The past couple of years, the wine culture around the Brandywine Valley and Chester County area has really awakened. The newly formed Vintage Atlantic Wine Region is working to bring a cohesiveness to the wineries and trails of the belt surrounding Philadelphia. Several players are taking advantage of the recent focus on this territory, and a handful of new wineries and tasting rooms have taken root.
During this renewal of Mid-Atlantic wine, local winemaker Mario Patone has been quietly bringing his dream to fruition, the dream of making kick-ass wine from locally-sourced grapes. I’ve been a fan of Mario’s wine since I discovered him selling it out of his garage during my first Barrels on the Brandywine in 2011. Since then, Mario has been working hard and jumping seemingly endless hurdles with the local township to build his winery. It’s been an uphill battle to resolve issues from zoning to parking and everything in between. No expense has been spared for this beautiful facility which Mario hopes to open this year. He wants it how he wants it, period. I have a lot of respect for a man of his conviction, who is willing to follow his passion without compromise, expense be damned.
The wine production and tasting facility is coming together nicely. I recently spent a few Saturday hours chatting with Mr. Patone and I have to say that his enthusiasm is contagious. He recently installed a massive fireplace in the tasting area, which was roaring on this chilly late February afternoon. His residence sits on top of the newly-constructed winery, which resembles an Italian villa. This is not unintentional, given his roots in Italy. He shared his plans with me for private dinners in the facility, a wine library to showcase his early vintages and expanding his offerings to lesser known grape varieties. He spoke animatedly about the ups and downs of getting the business where he wants it.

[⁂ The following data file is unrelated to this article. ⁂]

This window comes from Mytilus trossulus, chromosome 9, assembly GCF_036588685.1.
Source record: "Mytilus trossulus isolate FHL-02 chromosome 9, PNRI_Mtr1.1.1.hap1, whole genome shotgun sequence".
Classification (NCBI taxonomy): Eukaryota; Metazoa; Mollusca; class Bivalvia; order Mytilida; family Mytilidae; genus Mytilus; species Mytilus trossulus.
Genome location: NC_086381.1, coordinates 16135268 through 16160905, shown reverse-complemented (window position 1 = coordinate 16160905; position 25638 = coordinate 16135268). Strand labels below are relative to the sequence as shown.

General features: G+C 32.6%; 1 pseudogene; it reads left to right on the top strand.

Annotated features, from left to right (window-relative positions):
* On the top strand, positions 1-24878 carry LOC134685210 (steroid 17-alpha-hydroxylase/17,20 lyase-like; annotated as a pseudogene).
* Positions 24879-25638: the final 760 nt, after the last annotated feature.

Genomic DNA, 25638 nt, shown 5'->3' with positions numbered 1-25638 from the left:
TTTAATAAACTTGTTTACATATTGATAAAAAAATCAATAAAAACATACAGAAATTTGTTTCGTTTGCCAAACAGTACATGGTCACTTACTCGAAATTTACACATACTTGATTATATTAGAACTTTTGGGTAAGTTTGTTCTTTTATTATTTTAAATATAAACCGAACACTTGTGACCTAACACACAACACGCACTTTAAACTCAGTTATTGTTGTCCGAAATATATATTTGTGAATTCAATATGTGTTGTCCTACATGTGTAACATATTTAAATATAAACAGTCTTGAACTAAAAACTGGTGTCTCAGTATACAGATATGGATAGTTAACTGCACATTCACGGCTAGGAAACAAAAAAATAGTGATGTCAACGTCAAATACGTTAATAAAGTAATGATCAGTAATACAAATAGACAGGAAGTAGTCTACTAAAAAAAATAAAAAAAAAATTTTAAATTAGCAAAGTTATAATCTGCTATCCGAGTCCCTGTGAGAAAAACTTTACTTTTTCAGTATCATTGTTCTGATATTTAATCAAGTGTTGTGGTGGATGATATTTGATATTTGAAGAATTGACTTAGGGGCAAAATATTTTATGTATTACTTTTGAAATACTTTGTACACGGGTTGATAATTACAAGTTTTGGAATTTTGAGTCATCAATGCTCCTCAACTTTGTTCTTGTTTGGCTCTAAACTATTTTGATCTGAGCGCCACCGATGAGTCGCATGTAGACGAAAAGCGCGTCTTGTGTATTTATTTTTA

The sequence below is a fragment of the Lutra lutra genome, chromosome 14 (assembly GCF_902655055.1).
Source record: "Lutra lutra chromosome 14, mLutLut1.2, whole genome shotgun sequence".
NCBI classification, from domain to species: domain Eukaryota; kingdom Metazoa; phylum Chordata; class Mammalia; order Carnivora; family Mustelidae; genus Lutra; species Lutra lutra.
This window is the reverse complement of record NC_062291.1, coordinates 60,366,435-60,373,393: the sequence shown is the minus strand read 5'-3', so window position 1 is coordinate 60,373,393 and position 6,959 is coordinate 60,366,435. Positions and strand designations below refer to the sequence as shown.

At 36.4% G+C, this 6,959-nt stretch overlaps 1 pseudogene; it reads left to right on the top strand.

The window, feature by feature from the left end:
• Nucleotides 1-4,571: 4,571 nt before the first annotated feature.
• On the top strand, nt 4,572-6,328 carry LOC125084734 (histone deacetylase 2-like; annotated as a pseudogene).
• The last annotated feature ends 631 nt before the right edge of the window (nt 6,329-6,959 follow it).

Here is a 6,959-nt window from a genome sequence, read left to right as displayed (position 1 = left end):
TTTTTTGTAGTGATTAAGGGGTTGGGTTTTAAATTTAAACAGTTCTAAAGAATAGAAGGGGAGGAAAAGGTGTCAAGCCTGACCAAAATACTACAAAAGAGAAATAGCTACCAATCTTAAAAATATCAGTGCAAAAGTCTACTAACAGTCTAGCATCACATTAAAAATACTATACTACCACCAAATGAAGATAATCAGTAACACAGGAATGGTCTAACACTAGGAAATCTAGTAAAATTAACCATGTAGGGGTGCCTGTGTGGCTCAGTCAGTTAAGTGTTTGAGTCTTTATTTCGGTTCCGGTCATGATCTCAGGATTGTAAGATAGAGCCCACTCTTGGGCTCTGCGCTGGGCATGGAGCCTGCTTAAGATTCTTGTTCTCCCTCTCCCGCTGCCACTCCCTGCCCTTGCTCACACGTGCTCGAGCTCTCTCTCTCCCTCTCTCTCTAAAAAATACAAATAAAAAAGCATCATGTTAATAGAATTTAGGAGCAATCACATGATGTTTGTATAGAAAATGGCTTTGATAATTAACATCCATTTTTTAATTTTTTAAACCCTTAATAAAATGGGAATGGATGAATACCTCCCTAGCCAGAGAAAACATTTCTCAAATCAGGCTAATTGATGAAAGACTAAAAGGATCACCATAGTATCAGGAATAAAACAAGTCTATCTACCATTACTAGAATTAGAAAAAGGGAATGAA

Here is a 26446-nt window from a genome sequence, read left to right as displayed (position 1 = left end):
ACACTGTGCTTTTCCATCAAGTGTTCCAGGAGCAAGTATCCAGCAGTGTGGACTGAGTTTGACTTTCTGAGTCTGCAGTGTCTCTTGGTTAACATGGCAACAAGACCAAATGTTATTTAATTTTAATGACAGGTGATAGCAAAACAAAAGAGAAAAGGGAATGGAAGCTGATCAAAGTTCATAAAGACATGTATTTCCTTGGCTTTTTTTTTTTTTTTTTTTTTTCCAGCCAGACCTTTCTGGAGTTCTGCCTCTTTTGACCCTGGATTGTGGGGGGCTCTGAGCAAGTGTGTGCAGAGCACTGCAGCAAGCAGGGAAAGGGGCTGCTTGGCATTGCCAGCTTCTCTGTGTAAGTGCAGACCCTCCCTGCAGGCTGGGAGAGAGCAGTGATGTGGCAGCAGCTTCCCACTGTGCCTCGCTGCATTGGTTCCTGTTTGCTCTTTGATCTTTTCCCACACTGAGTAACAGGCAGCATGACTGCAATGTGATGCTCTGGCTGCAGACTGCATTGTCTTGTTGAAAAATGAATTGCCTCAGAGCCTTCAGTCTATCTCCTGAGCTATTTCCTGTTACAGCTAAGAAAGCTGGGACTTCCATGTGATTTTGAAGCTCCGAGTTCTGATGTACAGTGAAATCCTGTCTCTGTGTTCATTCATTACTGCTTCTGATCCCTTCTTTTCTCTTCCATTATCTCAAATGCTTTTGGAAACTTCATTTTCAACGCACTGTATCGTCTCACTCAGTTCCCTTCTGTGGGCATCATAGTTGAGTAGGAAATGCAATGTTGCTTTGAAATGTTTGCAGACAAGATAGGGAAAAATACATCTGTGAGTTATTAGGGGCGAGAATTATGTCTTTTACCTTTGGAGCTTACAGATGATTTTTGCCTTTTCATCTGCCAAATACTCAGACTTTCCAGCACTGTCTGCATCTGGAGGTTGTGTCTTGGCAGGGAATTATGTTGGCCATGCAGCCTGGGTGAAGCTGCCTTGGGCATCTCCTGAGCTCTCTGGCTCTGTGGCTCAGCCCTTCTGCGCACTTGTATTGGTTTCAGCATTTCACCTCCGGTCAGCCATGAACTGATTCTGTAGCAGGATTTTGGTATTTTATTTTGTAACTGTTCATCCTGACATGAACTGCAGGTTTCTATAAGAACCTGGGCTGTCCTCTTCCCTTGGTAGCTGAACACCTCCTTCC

Mario Patone’s family hails from Abruzzo, which helped stoke his fire for winemaking. My favorite offering in his 2011 vintage lineup is his powerful Cabernet Sauvignon. Well balanced with a strong finish, this wine has plenty of presence. The Merlot has more finesse, a substantial wine in it’s own right. The 2011 dry Rosato is a treasure, which pairs well with a hot July day if well chilled. The Fiore Bianchi is a blend of Viognier and Chardonnay, with a touch of Traminette. For Thanksgiving 2014, Mario released a Beaujolais Nouveau which was extremely good, as I’m normally not a fan. It’s light bodied but complex enough to hold it’s own against any other Nouveau out there. When the stars align and Patone Cellars is set to launch, it will be a huge boon to the Brandywine Valley.
“Presently, Patone Cellars is in pursuit of making the highest quality of wine by merging modern techniques with traditional European methods. The wines of Patone Cellars have been hand crafted in our boutique winery with a delicate balance between science and nature to ensure quality and taste.”
— Patone Cellars
— Landenberg, Pennsylvania
Remember that you heard Mario’s name right here and tell him that I sent you. I dare you to be disappointed.